Birds of cities and fields see their populations collapsing because of human activities, alert scientists Monday, stressing the need for greener agricultural practices in full renegotiation of the Common Agricultural Policy (CAP).
Between 1989 and 2019, volunteer ornithologists followed the evolution of the populations of 123 most common bird species in France, via the Temporary Monitoring of Common Birds (STOC) program, as they constitute a good indicator of the state. of nature.
In 2018, the National Museum of Natural History (MNHN) and the CNRS sounded the alarm, speaking of a decline to “a level close to ecological disaster”.
Three years later, the MNHN, the French Biodiversity Office (OFB) and the Bird Protection League (LPO) are hardly more optimistic, with 43 species in decline, around 40 stable and 32 in expansion.
Familiar city birds, such as swallows and tree sparrows are “in sharp decline,” according to a statement. In question: “the increasingly strong artificialization”, pollution and renovations of buildings which deprive them of cavities in which to nest.
More generally “this so familiar fauna is in sharp decline: -28% fewer birds since 1989”.
The situation is worse for birds in agricultural environments, such as “the skylark and partridges, which have lost nearly a third of their numbers in 30 years”.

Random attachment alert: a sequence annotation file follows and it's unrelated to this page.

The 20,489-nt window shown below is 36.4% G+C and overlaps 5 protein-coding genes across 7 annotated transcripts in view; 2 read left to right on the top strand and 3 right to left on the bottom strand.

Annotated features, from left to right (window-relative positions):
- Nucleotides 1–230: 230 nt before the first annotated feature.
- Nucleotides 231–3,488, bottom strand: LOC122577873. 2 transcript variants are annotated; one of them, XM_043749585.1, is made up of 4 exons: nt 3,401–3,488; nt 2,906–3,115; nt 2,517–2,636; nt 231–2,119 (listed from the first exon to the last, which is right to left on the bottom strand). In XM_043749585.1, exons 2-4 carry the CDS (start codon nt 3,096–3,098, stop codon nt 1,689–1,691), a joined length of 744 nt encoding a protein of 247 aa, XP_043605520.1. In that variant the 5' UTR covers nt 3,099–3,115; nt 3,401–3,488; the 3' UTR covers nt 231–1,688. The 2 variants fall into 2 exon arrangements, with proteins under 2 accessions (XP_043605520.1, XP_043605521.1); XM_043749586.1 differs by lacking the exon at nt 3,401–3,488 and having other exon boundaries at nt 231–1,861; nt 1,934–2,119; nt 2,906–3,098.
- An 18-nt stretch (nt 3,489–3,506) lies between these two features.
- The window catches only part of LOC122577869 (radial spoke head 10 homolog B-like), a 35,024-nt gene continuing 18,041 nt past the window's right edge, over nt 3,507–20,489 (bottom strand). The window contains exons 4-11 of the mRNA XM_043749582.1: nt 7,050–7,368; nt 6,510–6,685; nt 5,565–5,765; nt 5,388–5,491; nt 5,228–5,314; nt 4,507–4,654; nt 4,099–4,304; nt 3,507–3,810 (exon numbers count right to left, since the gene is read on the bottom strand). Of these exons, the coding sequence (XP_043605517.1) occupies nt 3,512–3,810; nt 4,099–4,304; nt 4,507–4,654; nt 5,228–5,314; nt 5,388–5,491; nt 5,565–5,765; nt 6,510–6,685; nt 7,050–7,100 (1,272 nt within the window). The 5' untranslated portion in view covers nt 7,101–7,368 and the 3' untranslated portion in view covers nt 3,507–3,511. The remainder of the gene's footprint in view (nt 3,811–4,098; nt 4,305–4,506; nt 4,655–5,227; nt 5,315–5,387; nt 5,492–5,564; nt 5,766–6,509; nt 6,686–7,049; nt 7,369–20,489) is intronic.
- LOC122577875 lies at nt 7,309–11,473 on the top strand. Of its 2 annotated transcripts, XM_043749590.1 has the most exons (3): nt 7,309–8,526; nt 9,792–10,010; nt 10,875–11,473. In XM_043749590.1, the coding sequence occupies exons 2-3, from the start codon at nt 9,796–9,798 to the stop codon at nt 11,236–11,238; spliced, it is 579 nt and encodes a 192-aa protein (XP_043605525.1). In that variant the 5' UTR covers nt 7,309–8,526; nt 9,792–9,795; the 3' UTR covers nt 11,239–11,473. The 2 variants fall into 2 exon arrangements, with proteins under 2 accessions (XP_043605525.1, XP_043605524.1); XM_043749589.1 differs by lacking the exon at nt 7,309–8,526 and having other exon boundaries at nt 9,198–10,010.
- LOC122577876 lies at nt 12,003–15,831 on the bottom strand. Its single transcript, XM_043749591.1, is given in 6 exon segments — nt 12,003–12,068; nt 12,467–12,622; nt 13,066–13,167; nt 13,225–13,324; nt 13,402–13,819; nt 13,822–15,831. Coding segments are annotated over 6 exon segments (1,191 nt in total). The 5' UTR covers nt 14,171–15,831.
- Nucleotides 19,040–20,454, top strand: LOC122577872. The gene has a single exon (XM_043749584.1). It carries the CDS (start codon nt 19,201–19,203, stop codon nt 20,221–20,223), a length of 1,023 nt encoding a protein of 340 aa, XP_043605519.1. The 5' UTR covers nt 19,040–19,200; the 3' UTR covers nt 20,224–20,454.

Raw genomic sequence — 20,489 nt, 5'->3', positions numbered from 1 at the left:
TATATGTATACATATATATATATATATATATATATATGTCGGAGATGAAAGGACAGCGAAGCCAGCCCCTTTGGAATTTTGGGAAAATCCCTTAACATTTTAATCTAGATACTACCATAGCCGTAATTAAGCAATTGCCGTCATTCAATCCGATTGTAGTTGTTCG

“The intensive agricultural model developed after the war and encouraged by the CAP is largely responsible for having caused the disappearance or transformation of their habitats and for having massively disseminated chemicals, including pesticides”, “in particular neonicotinoids”.
In the forest, the situation is less bad with a drop in numbers of 10% in 30 years.
Birds are also having to contend with climate change.
To fight against their decline, several things have proved their worth such as nature reserves or “conditional financial aid + green scenarios + which must be developed in the project of the new Common Agricultural Policy”.
The LPO, the MNHN and the OFB also demand “the end of the massive and unreasonable use of pesticides, effective support for agroecology, a reduction in the artificialization of soils (…), a support for the national strategy of protected areas “.
The researchers warn against the “false good news” of the increase in populations of certain more adaptable species, such as the wood pigeon or the blue tit: it “in fact reveals a standardization of wildlife”.